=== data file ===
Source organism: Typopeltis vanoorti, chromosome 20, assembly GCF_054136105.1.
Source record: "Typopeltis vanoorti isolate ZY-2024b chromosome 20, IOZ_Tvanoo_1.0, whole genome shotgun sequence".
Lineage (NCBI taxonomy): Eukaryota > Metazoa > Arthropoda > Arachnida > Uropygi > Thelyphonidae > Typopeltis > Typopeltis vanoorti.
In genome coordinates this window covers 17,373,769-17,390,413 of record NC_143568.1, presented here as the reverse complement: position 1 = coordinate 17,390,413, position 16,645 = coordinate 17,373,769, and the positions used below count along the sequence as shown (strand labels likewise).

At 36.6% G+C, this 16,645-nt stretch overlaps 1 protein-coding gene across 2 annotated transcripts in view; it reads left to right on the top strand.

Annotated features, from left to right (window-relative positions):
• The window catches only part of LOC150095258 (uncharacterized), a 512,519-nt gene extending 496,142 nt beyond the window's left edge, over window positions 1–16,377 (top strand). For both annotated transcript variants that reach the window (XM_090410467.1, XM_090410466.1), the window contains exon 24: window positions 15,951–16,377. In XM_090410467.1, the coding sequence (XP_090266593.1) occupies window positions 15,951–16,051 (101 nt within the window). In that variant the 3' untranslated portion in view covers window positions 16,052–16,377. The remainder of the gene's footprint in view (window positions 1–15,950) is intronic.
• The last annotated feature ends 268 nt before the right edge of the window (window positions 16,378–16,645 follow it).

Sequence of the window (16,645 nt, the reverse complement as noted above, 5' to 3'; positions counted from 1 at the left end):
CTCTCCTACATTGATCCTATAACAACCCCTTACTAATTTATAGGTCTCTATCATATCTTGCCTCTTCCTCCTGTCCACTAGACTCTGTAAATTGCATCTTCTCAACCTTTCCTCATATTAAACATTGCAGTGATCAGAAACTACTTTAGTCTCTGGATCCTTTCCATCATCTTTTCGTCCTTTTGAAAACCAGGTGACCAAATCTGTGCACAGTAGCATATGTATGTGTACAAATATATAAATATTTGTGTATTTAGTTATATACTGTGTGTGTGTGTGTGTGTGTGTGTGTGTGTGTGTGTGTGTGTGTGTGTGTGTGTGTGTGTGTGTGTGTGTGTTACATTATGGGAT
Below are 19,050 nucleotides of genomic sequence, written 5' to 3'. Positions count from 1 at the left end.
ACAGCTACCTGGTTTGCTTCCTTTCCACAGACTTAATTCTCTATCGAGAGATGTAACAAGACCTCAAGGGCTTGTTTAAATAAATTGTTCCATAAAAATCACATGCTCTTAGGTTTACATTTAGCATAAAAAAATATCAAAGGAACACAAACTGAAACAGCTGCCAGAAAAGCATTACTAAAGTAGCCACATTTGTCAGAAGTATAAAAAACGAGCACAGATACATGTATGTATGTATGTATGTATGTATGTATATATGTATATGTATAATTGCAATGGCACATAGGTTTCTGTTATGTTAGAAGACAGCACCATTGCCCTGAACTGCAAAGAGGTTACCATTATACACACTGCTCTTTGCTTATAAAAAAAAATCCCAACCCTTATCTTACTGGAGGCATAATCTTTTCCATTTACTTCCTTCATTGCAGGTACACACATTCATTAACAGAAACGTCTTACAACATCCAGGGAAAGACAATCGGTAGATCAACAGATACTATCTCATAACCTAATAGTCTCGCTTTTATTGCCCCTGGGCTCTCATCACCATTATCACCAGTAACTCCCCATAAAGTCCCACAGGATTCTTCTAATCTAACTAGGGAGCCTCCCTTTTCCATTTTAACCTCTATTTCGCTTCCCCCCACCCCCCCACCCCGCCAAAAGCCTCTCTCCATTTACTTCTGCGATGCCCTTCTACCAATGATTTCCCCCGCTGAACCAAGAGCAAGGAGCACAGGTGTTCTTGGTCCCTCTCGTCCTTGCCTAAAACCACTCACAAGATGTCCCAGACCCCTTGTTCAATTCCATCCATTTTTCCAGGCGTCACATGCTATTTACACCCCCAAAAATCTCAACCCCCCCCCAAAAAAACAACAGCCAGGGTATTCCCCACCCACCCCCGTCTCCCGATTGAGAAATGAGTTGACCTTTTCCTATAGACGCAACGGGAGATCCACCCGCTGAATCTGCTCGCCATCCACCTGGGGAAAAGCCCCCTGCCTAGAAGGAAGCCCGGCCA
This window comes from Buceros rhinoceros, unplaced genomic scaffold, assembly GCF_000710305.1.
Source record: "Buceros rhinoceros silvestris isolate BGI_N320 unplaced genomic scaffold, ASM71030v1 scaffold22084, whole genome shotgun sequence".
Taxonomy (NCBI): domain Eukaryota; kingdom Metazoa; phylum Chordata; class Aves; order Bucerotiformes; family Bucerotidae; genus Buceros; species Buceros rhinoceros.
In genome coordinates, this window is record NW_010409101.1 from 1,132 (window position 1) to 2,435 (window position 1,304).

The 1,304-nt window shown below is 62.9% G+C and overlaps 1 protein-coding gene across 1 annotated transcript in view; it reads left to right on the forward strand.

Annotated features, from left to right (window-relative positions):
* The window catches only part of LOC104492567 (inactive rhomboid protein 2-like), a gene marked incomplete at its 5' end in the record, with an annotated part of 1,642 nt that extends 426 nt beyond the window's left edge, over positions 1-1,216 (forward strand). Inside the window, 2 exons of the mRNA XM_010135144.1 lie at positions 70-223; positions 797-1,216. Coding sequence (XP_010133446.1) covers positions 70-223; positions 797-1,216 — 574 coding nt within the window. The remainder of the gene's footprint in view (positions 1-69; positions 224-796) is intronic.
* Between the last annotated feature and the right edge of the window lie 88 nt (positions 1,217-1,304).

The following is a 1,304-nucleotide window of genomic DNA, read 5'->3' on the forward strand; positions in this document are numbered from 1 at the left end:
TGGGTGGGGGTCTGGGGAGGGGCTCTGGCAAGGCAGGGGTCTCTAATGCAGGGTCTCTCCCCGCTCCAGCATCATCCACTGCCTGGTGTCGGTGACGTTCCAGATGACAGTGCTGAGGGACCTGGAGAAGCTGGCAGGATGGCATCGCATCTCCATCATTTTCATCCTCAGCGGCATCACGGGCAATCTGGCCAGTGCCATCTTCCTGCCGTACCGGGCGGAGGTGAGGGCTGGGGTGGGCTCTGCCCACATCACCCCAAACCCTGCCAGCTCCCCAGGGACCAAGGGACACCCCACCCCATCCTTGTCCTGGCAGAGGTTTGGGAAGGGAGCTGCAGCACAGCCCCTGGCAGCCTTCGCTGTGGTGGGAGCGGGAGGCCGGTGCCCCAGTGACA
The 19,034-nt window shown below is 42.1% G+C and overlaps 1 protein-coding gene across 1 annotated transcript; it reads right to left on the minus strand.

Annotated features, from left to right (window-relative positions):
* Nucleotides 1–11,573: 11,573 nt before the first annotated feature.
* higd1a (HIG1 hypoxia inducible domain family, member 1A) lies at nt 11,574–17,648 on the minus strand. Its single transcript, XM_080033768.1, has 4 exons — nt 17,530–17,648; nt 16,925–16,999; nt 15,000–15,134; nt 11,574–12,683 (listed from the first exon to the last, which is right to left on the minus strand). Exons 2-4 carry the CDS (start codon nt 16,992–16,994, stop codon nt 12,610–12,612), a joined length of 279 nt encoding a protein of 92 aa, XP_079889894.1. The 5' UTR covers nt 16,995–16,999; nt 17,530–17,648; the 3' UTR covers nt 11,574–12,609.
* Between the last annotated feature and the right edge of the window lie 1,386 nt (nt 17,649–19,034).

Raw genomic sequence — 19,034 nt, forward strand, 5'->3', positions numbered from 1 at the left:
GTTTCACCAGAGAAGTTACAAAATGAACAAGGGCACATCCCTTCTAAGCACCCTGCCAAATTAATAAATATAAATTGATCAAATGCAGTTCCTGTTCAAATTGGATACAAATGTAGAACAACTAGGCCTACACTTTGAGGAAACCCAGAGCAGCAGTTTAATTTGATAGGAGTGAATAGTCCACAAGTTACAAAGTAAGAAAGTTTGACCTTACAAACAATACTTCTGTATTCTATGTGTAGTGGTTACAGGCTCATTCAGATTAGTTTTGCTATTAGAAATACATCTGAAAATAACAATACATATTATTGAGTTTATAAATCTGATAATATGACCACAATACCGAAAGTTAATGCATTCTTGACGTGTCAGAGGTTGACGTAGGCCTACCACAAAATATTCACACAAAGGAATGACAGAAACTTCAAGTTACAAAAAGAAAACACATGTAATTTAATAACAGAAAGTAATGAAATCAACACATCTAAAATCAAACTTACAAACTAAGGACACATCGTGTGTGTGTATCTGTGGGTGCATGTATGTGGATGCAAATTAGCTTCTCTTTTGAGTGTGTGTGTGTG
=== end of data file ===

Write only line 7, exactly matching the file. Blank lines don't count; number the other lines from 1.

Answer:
• The window catches only part of LOC150095258 (uncharacterized), a 512,519-nt gene extending 496,142 nt beyond the window's left edge, over window positions 1–16,377 (top strand). For both annotated transcript variants that reach the window (XM_090410467.1, XM_090410466.1), the window contains exon 24: window positions 15,951–16,377. In XM_090410467.1, the coding sequence (XP_090266593.1) occupies window positions 15,951–16,051 (101 nt within the window). In that variant the 3' untranslated portion in view covers window positions 16,052–16,377. The remainder of the gene's footprint in view (window positions 1–15,950) is intronic.